It began with a basketball-sized bundle of technology called Sputnik 1. Launched by the Soviet Union on October 4, 1957, the world’s first artificial satellite was followed four months later by the first U.S. satellite, Explorer 1. The race into space was on, and with it came a new way of looking at the Earth. The first aerial photographs had been taken a century earlier by a French hot-air balloonist. Balloons were briefly used to gather military intelligence during the U.S. Civil War—until it became apparent that they were not immune to gunfire.

Other attempts to view the ground from on high included attaching tiny cameras to kites and even pigeons. But serious aerial photography didn’t begin until a passenger aboard an airplane piloted by co-inventor Wilbur Wright snapped the scene below in 1908.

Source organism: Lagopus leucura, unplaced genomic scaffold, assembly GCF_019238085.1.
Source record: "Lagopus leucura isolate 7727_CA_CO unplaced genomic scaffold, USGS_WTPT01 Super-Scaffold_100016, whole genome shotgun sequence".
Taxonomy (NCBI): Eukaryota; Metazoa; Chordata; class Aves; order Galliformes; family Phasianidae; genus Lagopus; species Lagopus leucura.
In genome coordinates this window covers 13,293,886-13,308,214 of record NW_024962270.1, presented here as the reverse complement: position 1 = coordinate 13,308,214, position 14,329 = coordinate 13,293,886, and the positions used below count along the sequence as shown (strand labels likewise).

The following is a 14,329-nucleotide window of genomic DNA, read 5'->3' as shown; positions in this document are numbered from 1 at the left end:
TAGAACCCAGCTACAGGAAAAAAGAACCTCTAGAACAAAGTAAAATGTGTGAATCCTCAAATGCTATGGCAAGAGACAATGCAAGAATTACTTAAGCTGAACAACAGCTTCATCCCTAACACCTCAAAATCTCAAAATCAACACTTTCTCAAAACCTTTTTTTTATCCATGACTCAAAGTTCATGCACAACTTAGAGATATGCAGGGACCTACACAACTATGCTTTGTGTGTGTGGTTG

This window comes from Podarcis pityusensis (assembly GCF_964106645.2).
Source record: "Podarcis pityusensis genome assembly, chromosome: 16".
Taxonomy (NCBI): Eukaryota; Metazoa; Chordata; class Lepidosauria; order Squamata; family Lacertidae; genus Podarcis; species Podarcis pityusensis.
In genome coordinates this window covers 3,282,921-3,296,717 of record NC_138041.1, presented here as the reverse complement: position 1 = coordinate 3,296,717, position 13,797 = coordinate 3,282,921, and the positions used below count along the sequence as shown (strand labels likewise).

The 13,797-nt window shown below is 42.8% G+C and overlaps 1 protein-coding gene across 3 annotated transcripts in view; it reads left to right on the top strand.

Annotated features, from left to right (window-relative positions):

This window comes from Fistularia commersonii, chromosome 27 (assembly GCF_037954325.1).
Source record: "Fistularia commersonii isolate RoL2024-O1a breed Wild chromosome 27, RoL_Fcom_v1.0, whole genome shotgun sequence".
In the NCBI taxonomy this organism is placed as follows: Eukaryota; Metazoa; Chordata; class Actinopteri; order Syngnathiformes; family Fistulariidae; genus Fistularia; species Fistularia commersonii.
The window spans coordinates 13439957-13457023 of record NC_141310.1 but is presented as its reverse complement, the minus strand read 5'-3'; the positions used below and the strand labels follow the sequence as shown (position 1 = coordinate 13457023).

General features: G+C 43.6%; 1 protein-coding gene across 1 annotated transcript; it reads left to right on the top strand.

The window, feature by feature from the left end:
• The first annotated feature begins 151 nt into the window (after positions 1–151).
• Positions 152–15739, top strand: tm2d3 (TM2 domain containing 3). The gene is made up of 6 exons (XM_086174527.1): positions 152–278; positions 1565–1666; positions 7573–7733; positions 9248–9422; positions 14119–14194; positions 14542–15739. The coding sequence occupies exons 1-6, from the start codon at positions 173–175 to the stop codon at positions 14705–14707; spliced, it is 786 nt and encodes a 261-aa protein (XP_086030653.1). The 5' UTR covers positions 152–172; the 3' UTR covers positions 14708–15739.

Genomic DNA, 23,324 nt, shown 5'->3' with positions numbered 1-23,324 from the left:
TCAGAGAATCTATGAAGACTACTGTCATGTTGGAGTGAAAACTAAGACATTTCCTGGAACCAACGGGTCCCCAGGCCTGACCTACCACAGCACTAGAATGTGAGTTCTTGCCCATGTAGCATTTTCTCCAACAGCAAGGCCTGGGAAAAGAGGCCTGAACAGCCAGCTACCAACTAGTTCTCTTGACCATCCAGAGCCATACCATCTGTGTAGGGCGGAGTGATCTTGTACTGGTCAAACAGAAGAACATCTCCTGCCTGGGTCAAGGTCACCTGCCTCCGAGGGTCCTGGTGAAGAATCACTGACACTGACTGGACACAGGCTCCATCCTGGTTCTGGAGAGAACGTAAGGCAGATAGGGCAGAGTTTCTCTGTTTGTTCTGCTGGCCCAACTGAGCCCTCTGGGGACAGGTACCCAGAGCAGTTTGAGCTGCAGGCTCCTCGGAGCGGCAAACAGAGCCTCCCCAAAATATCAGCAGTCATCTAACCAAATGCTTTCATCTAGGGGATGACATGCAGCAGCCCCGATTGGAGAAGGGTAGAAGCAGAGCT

By the end of the 20th century, more than 2,200 satellites were circling the planet, many of them providing steady streams of scientific data, along with views of the Earth never before imagined possible.

Satellites, combined with state-of-the-art imaging techniques, offer ordinary humans something heretofore found only among comic-book superheroes: the gift of super sight.

Remote sensing consists of using aerial photography and other methods to view what cannot be seen with the unaided eye. Various techniques allow the identification of soils, vegetation, mineral resources, seasonal crop growth, and changes brought about by storms and floods. Surface temperatures can be detected, revealing movements of groundwater, and even the nocturnal wanderings of animals by their heat shadows.

The key is the ability of remote-sensing devices to “see” energy in wavelengths not visible to the human eye, for example infrared bands. Different bands are arbitrarily assigned colors to produce “false-color” images—and new looks at an old world. Remote sensing, a stepchild of the space age, is prying out many of Earth’s innermost secrets.
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